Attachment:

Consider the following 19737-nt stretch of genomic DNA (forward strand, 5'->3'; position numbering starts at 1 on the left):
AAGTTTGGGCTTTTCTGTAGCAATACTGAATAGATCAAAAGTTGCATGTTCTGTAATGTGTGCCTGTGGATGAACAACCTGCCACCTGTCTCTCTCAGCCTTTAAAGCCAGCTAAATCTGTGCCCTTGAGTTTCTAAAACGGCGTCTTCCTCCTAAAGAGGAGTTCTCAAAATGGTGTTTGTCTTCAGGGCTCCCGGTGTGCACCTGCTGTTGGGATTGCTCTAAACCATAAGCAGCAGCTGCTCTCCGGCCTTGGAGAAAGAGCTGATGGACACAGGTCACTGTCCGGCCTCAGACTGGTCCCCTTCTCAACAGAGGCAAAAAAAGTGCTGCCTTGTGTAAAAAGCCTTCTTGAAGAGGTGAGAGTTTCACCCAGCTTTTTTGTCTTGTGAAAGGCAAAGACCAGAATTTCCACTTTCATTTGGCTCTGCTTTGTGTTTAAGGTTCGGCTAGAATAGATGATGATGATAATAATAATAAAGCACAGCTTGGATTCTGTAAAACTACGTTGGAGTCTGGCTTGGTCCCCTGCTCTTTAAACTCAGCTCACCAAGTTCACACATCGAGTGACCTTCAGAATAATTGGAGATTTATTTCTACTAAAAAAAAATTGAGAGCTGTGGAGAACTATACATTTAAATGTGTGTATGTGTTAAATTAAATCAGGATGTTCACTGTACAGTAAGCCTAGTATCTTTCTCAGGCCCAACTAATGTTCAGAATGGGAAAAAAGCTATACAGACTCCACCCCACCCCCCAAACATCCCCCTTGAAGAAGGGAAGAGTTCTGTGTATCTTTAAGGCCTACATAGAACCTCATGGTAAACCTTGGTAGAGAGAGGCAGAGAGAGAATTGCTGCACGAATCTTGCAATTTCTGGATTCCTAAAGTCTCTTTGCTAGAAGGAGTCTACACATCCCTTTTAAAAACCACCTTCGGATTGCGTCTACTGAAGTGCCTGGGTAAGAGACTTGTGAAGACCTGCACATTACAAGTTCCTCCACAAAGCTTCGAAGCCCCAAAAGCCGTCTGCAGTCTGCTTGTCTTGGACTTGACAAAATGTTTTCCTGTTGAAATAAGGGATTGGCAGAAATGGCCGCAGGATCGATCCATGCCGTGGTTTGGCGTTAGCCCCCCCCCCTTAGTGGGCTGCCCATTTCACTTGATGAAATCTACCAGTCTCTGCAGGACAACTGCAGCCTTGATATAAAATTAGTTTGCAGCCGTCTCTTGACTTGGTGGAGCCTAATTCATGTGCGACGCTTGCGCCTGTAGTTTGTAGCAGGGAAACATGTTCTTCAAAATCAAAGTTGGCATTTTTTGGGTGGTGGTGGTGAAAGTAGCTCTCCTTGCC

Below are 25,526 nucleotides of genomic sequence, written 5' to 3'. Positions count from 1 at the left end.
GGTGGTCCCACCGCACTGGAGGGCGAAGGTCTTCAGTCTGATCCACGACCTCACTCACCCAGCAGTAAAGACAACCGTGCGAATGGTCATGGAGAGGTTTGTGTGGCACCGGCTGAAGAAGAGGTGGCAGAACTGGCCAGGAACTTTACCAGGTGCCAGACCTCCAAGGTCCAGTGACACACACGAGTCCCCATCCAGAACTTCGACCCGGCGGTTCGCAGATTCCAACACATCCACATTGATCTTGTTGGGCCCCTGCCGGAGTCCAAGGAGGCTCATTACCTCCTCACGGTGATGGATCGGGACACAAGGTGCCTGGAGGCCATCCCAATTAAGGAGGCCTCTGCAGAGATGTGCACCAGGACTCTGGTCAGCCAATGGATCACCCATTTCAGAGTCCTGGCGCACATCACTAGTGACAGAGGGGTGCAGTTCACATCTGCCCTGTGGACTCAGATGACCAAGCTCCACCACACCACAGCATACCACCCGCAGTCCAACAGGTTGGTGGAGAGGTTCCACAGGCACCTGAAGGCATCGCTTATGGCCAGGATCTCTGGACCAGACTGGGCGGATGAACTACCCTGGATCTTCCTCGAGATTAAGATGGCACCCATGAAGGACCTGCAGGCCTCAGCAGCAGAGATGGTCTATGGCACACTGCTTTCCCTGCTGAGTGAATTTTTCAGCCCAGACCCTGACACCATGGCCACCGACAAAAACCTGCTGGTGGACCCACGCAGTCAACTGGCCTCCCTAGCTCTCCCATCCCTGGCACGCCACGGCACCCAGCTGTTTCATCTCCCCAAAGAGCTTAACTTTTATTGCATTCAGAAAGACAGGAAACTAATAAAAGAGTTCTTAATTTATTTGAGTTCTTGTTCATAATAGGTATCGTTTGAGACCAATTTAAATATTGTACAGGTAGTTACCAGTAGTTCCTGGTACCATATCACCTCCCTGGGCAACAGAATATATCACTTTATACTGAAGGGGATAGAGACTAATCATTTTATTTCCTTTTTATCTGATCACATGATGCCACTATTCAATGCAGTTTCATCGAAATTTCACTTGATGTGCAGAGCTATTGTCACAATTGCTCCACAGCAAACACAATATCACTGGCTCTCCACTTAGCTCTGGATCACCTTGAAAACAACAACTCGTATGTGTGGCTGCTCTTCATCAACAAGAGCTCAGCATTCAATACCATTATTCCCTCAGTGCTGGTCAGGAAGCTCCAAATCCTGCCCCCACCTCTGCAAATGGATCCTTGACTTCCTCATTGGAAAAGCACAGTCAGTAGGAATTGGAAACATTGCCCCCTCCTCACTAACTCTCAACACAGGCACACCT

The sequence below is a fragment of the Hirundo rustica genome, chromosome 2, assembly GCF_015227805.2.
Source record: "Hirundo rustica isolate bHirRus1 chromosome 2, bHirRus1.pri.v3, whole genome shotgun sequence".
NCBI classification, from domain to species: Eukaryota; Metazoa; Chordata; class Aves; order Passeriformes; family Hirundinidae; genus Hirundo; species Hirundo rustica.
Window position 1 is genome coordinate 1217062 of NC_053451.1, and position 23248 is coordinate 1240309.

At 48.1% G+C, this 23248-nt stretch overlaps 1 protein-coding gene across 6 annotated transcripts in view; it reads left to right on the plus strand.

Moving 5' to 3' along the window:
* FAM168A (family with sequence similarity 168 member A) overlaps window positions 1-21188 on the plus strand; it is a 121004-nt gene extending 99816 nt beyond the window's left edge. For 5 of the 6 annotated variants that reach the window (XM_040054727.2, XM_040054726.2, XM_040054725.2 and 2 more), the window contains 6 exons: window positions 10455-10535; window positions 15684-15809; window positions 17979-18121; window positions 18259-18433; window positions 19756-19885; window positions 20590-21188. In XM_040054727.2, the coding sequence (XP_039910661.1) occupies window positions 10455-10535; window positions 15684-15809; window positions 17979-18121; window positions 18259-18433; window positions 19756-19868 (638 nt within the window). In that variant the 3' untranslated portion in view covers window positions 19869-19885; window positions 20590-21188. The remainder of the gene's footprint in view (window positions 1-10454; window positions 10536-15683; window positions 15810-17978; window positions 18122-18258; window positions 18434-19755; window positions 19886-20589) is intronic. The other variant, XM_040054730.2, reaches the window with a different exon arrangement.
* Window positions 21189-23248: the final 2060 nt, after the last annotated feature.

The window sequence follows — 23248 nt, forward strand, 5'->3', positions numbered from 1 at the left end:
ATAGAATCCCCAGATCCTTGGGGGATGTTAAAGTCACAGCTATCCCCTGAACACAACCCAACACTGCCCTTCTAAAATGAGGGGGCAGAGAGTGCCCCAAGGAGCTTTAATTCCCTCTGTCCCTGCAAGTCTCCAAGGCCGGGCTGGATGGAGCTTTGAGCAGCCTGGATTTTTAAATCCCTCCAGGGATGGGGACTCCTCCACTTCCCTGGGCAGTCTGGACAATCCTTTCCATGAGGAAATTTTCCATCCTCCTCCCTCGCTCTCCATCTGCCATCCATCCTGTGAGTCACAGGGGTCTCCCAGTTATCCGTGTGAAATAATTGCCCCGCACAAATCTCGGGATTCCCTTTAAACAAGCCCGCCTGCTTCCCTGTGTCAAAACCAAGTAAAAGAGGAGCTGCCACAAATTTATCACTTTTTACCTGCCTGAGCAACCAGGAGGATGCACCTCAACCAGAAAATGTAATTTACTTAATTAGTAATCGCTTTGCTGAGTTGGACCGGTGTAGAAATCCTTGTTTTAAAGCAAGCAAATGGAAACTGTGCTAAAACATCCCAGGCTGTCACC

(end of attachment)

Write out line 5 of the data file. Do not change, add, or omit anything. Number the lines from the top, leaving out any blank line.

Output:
The sequence below is a fragment of the Hirundo rustica genome, chromosome 2, assembly GCF_015227805.2.